Of Italian origins, the genre made its first appearance in Vienna in 1626. A year later, this new form of music theater arrived in Prague; by 1628, opera performances were taking place in the then-autonomous archbishopric of Salzburg. By the middle of the 17th century, Italian opera had come to Innsbruck as well. Habsburg courts, particularly that of Emperor Leopold I (1640–1705), who was himself a passable composer, drew some of the leading Italian composers of music drama.
   Operas in these early years were characteristically put on as part of lavish court festivals. Among the more staggering was Pietro Antonio Cesti’s Il Pomo d’oro, the most famous of Baroque grand operatic entertainments, written for Leopold’s wedding to his niece, Infanta Margherita of Spain, in 1667. Five acts with 66 scenes and 24 sets required complex backstage machinery, custom built for the occasion. Several dance sequences interspersed each act; a triple ballet brought the mammoth spectacle to an end.
   Though Viennese opera remained notable for its relatively formal style, grandiose productions, staging, and liberal use of chorus and dance, the classicizing simplicity of 18th-century aesthetics gradually curbed such extravaganzas. An increasingly stingy Habsburg court cut back its budgets, too. Though Joseph II tried through the use of German in the so-called Singspiel to introduce the public to morally uplifting theatrical experiences, Italian opera in Italian continued to be a major presence on the Viennese musical scene, as well as in the Austrian provinces. Favored composers were Antonio Salieri, the court composer, and Gioacchino Rossini. Though the latter never wrote an opera specifically for performance in Vienna, the public adored his work. All of his operas were put on in the city or just outside of it between 1816 and around 1836. Performances took place not only at the imperial court theater, renovated by Empress Maria Theresa for opera and comedy in 1741, but also in public auditoriums such as the Theater on the Wien. A large number of Italian composers continued to work in the city in both the serious and comic veins. Most notable was Salieri, known less for the quality of his music, which was by no means bad, than for his alleged hostility to the prodigiously gifted Wolfgang Amadeus Mozart. Neither Vienna nor the Austrian provinces characteristically produced great opera composers. Mozart stands apart from this generalization, but even he used Italian-language libretti for most of his important operatic works, except for the comic Abduction from the Seraglio and his paean to Freemasonry and high seriousness, The Magic Flute. The Habsburg capital preferred to look to Europe generally for its operatic entertainment. Christoph Willibald Gluck (1714–1787), who worked in Paris and Vienna to simplify operatic vocal and orchestral lines in the name of classical beauty and emotional depth, was born in Germany of Czech parents and trained as a young man in Italy. Ludwig van Beethoven, whose highly politicized Fidelio was revised twice after its initial performance in Vienna in 1805, was from the German Rhineland.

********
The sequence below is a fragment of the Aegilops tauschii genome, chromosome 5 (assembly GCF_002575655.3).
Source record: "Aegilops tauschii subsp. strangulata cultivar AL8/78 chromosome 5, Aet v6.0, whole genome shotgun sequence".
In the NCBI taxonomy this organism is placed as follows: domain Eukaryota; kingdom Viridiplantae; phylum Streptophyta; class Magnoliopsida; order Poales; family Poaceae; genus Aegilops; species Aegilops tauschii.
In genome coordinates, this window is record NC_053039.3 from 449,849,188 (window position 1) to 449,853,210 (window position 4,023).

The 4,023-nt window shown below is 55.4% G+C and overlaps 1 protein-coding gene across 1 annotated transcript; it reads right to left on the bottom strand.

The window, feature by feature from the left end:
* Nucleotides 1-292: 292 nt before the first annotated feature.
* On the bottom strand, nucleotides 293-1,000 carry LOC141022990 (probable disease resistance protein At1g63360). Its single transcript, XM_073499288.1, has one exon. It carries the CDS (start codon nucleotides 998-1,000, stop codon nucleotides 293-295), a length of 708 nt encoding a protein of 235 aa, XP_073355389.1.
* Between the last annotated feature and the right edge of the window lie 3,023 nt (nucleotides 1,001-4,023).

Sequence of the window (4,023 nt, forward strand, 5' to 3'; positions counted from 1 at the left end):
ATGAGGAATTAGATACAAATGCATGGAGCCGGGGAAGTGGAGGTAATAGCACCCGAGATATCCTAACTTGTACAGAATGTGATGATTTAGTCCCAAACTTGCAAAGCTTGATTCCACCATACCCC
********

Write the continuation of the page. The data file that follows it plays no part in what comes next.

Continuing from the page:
The pattern continued even after the current house on the Vienna Ringstrasse opened on 25 May 1869. The preeminent foreign composers of the time did not find a welcome there. The reigning Austrian critic of the last decades of the 19th century, Eduard Hanslick, was intensely hostile to new musical currents of the day, especially the chromatic progressions and cultural agenda found in the New German style of Richard Wagner and his followers.
   The Vienna opera remained unfriendly to Wagner’s successors as well. Alban Berg’s pathbreaking Wozzeck premiered in Berlin in 1925. Richard Strauss’s Elektra, with a libretto by the great Austrian poet, dramatist, and man of letters, Hugo von Hofmannsthal, was first performed in Dresden in Germany in 1909, the site also for the opening night of the Strauss-Hofmannsthal Der Rosenkavalier (1911), a comic but tender look back at rococo Vienna as the composer and his poet imagined it to be. Ernst Křenek’s (1900–1991) jazz opera, Jonny spielt auf—in which the protagonist is a black saxophonist who, to critical contemporaries, represented an attack of American barbarity on the European musical tradition—was first performed in Leipzig in 1927.
   Important contemporary opera composers have not had much better luck in Austria since 1945. Gottfried von Einem’s (1918–1996) Dantons Tod (Danton’s Death) had its premier at the Salzburg Festival in 1947, but others have seen initial performances of their work in Switzerland, Germany, and elsewhere. Perhaps the most radically experimental composer to work in Austria in the second half of the 20th century, the Hungarian György Ligeti (1923–), saw the first performances of his operatic works (Adventures and New Adventures, 1966; The Macabre One, 1978) in Stuttgart and Stockholm, respectively.
   See also Music; Theater.

Historical dictionary of Austria. . 2014.

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